Meg drove around to the other side of the rock and we disembarked again.
“After a little talk ‘n’ walk with an aboriginal guide, we’ll visit the cultural centre and then head out to our next camp for the night,” she explained.
“Cultural center …” I said to Heidi, “I wonder if it’s the same one we were at yesterday? I could buy those pillow cases?”
“Yes,” she replied, “How exciting.”
We were invited to sit in a circle on the ground by a young white woman who introduced herself as Donna. I wasn’t sure I’d be able to get up again, so I remained standing. I can hike, bike, or swim for hours but I have a hard time getting up off the ground due to my scoliosis.
“This is Bessie,” Donna said, introducing the woman next to her wearing a t-shirt that said:
I used to think I would do something important with my life, but I kept getting distracted by Sparkly Things.
The work sparkly was, of course, bedazzled with glitter.
“Bessie is our local guide,” explained Donna. “She lives in the nearby community.”
Community, I learned, referred specifically to Aboriginal settlements. I had heard something about some indigenous people somewhere not liking their photos taken, but Donna said to go ahead and snap away.
“I’m a PhD candidate in Aboriginal Culture at [some university],” continued Donna. “And I’ll be translating for Bessie.”
She said a few words in what I assumed was Pitjantjatjara, the local language. Bessie said about four words in response. Then Donna translated, “Bessie says ….” and talked for 10 minutes. Who knows, maybe Pitjantjatjara packs a lot of meaning into every word.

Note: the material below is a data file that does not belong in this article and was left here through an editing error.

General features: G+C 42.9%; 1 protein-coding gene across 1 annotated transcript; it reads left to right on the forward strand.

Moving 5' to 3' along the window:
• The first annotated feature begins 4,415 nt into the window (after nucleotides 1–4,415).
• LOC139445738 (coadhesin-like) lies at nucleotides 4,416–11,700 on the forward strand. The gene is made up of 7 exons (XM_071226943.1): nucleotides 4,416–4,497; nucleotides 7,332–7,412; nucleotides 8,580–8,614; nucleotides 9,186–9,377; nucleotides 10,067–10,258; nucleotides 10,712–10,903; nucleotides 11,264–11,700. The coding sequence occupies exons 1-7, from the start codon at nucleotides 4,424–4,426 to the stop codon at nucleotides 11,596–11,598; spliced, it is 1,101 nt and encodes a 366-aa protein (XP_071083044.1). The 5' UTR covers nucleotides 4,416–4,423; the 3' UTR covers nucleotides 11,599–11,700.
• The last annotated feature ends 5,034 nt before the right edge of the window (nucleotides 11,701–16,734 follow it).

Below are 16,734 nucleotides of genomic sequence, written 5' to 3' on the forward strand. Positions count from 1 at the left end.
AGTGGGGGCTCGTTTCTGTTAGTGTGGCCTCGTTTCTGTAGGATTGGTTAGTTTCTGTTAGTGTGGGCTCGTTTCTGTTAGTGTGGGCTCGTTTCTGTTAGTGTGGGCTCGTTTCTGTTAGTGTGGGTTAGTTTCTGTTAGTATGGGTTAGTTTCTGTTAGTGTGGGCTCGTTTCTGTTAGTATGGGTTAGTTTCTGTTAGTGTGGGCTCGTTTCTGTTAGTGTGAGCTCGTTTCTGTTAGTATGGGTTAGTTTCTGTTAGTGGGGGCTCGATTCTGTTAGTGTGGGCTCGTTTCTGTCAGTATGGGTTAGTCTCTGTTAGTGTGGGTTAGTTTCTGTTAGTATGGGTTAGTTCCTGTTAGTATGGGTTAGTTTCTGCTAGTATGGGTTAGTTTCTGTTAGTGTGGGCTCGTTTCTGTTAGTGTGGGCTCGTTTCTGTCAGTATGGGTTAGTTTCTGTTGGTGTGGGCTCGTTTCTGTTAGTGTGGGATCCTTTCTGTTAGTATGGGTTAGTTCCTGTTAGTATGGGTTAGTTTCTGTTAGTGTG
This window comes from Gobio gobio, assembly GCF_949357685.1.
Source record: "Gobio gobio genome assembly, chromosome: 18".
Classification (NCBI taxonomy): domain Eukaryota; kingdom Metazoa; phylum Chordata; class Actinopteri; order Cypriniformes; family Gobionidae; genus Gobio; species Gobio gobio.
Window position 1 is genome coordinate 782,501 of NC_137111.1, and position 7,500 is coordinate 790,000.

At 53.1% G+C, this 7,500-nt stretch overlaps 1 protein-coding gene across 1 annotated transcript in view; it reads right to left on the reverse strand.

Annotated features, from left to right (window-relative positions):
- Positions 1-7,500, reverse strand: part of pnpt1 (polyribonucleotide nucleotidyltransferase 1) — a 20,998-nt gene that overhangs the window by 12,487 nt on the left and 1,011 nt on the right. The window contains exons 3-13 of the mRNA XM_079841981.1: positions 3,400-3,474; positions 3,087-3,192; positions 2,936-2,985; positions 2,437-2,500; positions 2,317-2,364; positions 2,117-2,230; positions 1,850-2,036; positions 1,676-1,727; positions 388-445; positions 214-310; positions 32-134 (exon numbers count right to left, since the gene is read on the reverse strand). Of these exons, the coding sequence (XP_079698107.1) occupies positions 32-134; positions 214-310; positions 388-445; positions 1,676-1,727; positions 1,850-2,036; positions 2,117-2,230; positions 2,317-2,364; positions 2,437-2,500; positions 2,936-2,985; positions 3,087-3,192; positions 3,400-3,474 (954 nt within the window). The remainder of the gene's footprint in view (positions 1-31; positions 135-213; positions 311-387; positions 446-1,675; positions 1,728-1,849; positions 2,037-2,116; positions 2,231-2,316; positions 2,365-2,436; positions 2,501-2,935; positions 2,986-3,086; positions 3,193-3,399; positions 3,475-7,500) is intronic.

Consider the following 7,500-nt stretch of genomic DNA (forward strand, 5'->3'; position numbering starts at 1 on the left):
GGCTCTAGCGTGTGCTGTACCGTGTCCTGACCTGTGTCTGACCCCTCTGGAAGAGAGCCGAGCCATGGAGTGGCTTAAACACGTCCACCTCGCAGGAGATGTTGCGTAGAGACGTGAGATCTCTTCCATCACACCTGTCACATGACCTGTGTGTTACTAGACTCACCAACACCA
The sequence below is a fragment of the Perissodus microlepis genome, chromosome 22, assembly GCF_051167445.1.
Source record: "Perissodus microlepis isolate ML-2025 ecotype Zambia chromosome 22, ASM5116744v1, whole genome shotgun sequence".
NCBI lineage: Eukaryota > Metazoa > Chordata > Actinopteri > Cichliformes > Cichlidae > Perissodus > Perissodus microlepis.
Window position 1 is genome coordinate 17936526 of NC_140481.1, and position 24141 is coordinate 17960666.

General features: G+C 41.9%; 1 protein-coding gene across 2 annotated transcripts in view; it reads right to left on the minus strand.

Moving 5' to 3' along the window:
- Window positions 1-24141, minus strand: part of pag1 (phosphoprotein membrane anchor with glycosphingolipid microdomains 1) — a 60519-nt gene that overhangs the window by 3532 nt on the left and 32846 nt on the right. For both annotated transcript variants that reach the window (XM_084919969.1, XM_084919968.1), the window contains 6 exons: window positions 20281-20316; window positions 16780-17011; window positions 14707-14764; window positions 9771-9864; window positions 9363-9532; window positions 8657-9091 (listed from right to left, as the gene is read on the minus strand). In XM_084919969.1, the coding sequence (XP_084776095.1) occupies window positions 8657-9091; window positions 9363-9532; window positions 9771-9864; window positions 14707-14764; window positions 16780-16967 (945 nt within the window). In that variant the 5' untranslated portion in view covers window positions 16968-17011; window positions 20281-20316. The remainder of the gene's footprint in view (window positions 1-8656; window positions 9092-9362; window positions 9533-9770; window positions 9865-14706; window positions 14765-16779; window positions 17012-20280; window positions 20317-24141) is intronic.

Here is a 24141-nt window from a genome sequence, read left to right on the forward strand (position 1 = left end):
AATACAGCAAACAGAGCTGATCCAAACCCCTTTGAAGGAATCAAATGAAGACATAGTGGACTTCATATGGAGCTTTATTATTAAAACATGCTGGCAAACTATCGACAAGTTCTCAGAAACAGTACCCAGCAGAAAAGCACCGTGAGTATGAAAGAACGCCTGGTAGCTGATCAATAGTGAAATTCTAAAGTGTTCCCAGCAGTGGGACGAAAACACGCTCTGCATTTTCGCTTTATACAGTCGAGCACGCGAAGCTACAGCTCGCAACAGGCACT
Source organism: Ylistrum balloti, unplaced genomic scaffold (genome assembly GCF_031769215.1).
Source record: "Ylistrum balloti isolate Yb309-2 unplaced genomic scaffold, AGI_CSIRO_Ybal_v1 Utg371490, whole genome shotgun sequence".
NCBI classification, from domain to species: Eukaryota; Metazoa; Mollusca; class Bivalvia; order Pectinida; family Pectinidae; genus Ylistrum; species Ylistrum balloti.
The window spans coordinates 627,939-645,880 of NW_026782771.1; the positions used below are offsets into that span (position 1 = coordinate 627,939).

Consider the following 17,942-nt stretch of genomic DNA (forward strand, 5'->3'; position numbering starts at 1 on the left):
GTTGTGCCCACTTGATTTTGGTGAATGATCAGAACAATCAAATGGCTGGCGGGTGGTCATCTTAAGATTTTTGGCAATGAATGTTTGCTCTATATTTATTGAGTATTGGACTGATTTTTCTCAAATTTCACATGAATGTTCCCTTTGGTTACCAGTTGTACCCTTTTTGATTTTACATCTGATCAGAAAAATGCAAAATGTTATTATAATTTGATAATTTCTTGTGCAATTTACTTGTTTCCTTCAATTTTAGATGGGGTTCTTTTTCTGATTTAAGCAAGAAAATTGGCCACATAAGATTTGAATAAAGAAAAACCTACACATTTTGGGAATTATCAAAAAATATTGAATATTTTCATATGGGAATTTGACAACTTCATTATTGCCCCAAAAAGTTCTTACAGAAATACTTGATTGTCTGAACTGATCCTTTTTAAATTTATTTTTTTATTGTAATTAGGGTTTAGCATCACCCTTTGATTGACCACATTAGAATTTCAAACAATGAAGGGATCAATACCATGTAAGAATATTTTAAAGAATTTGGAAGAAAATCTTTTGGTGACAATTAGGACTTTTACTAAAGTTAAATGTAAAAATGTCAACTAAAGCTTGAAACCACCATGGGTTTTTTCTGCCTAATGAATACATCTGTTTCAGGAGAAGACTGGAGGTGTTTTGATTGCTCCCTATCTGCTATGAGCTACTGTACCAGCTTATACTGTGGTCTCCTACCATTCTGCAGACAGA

This was repeated; Bessie didn’t seem into it, or maybe she was just tired, or maybe Aboriginal Australians also wear the dead-pan expression common to Native Americans. She would force out four or five words and Donna would wax on about various customs and objects which she passed around, including a boomerang.
“Contrary to popular belief, most boomerangs are not designed to return to the thrower. They are designed to break the legs of an animal like a kangaroo, and you wouldn’t want that coming back to you!”
It went on for some time and I felt self-conscious about standing. If Bessie could get up again I should be able to. So I sat, and then Donna said, “Now we’re going to walk over to those caves and Bessie is going to tell us about the paintings.”
Heidi helped me up and we walked a short distance. The paintings were beautiful. They told stories using symbols for things like people, emus, and the sun.
I had expected to learn something about the Dreamtime and creation stories, but as I wrote previously, most of them are sacred and not shared with outsiders.
The Cultural Centre was a different one from the one we’d already visited. It was a circle of shops and workshops and a café around an open plaza.
“There’s a museum-like thing if you can find it,” bawled Meg as we jumped off the bus. “The café is super slow so get in line now if you want a cuppa! You’ve got one hour!”
Heidi and I got in line and took turns keeping our place. It took 50 minutes to get two coffees.
The gift shop was extremely expensive; I was relieved not to see “my” pillow cases. There was a workshop where Aboriginal women sat on the ground painting while tourists watched. I realize it is the Aboriginal way, to sit on the ground, but I felt very uncomfortable, like I was watching animals in a zoo.
There were signs everywhere that said No Photos. I think they are trying to prevent people from taking photos of the paintings and then just printing them out without paying for the labor that went into them, which is substantial.
Meg had been right, the museum was hard to find and once we did find it we had only 10 minutes left. I would have skipped the coffee and the shop for an hour here but it was too late.
Back on the bus!